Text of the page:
# The following is a chart of the day of the week and Gregorian date of
# the first day of Pesach and the first day of Rosh Hashanah for the years
# 1989 through 2009 inclusive.
#
# First Day of Passover
# ---------------------
# Gregorian Year Day of Week Month Day
# -------------- ----------- ----- ---
# 1989 Thursday April 20
# 1990 Tuesday April 10
# 1991 Saturday March 30
# 1992 Saturday April 18
# 1993 Tuesday April 6
# 1994 Sunday March 27
# 1995 Saturday April 15
# 1996 Thursday April 4
# 1997 Tuesday April 22
# 1998 Saturday April 11
# 1999 Thursday April 1
# 2000 Thursday April 20
# 2001 Sunday April 8
# 2002 Thursday March 28
# 2003 Thursday April 17
# 2004 Tuesday April 6
# 2005 Sunday April 24
# 2006 Thursday April 13
# 2007 Tuesday April 3
# 2008 Sunday April 20
# 2009 Thursday April 9
#
# First Day of Rosh Hashanah
# --------------------------
# Gregorian Year Day of Week Month Day
# -------------- ----------- ----- ---
# 1989 Saturday September 30
# 1990 Thursday September 20
# 1991 Monday September 9
# 1992 Monday September 28
# 1993 Thursday September 16
# 1994 Tuesday September 6
# 1995 Monday September 25
# 1996 Saturday September 14
# 1997 Thursday October 2
# 1998 Monday September 21
# 1999 Saturday September 11
# 2000 Saturday September 30
# 2001 Tuesday September 18
# 2002 Saturday September 7
# 2003 Saturday September 27
# 2004 Thursday September 16
# 2005 Tuesday October 4
# 2006 Saturday September 23
# 2007 Thursday September 13
# 2008 Tuesday September 30
# 2009 Saturday September 19
###############################################################################
# Japan
# From Guy Harris
# Zone NAME GMTOFF RULES/SAVE FORMAT [UNTIL]
Zone Japan 9:00 - JST
###############################################################################
# Republic of Korea
# From Guy Harris:
# According to someone at the Korean Times in San Francisco,
# Daylight Savings Time was not observed until 1987. He did not know
# at what time of day DST starts or ends.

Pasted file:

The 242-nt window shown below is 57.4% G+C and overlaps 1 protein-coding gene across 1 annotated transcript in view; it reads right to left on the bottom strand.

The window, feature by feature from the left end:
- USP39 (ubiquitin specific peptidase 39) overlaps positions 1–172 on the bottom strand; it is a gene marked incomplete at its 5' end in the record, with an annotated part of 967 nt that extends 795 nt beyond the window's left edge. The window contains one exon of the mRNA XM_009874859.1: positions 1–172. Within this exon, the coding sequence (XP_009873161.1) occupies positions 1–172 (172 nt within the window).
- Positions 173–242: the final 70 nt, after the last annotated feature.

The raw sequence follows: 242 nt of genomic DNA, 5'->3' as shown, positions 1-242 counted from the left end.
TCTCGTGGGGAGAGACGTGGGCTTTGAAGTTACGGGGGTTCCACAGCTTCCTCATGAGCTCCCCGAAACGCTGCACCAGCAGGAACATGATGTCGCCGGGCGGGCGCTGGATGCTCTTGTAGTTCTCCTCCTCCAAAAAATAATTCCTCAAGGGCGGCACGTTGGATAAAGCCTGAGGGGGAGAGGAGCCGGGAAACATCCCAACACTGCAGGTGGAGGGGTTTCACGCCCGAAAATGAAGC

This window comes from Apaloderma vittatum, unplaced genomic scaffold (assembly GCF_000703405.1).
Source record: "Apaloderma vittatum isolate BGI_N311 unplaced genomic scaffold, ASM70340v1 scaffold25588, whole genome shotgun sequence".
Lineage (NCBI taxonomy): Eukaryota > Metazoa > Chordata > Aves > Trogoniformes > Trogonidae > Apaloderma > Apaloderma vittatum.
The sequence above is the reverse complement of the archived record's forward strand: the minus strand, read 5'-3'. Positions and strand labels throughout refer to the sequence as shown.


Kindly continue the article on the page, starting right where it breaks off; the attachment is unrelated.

# Rule NAME FROM TO TYPE IN ON AT SAVE LETTER/S
Rule ROK 1987 max - May Sun<=14 2:00 1:00 D
Rule ROK 1987 max - Oct Sun<=14 3:00 0 S
# Zone NAME GMTOFF RULES/SAVE FORMAT [UNTIL]
Zone ROK 9:00 ROK K%sT
###############################################################################
# Lebanon
# From Bob Devine (January 28, 1988):
# Lebanon: They do have DST but I don't know the dates.
###############################################################################
# Singapore
# Zone NAME GMTOFF RULES/SAVE FORMAT [UNTIL]
Zone Singapore 8:00 - SST
# @(#)europe 4.10
# International country codes are used to identify countries' rules and
# zones
#
# This data is by no means authoritative; if you think you know better, go
# ahead and edit the file (and please send any changes to
# ado@ncifcrf.gov for general use in the future).
###############################################################################
# United Kingdom
# From Arthur David Olson (January 19, 1989):
#
# The starting and ending dates below (from which the rules are derived)
# are from Whitaker's Almanack for 1987, page 146.
# 1960 is the earliest year for which dates are given;
# Whitaker's notes that British Summer Time (and, in some years, Double Summer
# Time) was observed in earlier years but does not give start and end dates.
#
# A source at the British Information Office in New York avers that it's
# known as "British" Summer Time in all parts of the United Kingdom.
# 1960 April 10 October 2 (yes, 2, according to the almanac)
# 1961 March 26 October 29
# 1962 March 25 October 28
# 1963 March 31 October 27
# 1964 March 22 October 25
# 1965 March 21 October 24
# 1966 March 20 October 23
# 1967 March 19 October 29
# 1968 February 18 October 27
# "British Standard Time, also one hour ahead of G. M. T., was kept between
# 1968 Oct. 27-1971 Oct. 31."
# 1972 March 19 October 29
# 1973 March 18 October 28
# 1974 March 17 October 27
# 1975 March 16 October 26
# 1976 March 21 October 24
# 1977 March 20 October 23
# 1978 March 19 October 29
# 1979 March 18 October 28
# 1980 March 16 October 26
# 1981 March 29 October 25
# 1982 March 28 October 24
# 1983 March 27 October 23
# 1984 March 25 October 28
# 1985 March 31 October 27
# 1986 March 30 October 26
# 1987 March 29 October 25
# From an Anonymous U. K. Donor (January 4, 1989):
#
# It is NOT possible to predict when [British Summer Time] will change
# in a future year.
#
# (The admiralty calculate when they think it should be (no more that a couple
# of years in advance) and advise the government who then decide whether or
# not they will take the admiralty's advice)
#
# ...the Gre[e]nwich...observatory...[was] very helpful.
#
# I was not able to track down the Admiralty formula (I tried hard but failed)
# ...
# Date: 4 Jan 89 08:57:25 GMT (Wed)
# From: Jonathan Leffler <nih-csl!uunet!mcvax!sphinx.co.uk!john>
# ...
# [British Summer Time] is fixed annually by Act of Parliament.
# If you can predict what Parliament will do, you should be in
# politics making a fortune, not computing.
#
# Summer time ends on Sunday 29 October 1989.
# ...
# Date: 5 Jan 89 09:50:38 GMT (Thu)
# From: Peter Kendell <nih-csl!uunet!mcvax!tcom.stc.co.uk!pete>
# ...
#
# From my Collins Diary for 1989 -
#
# "At the time of going to press the Home Office was unable to confirm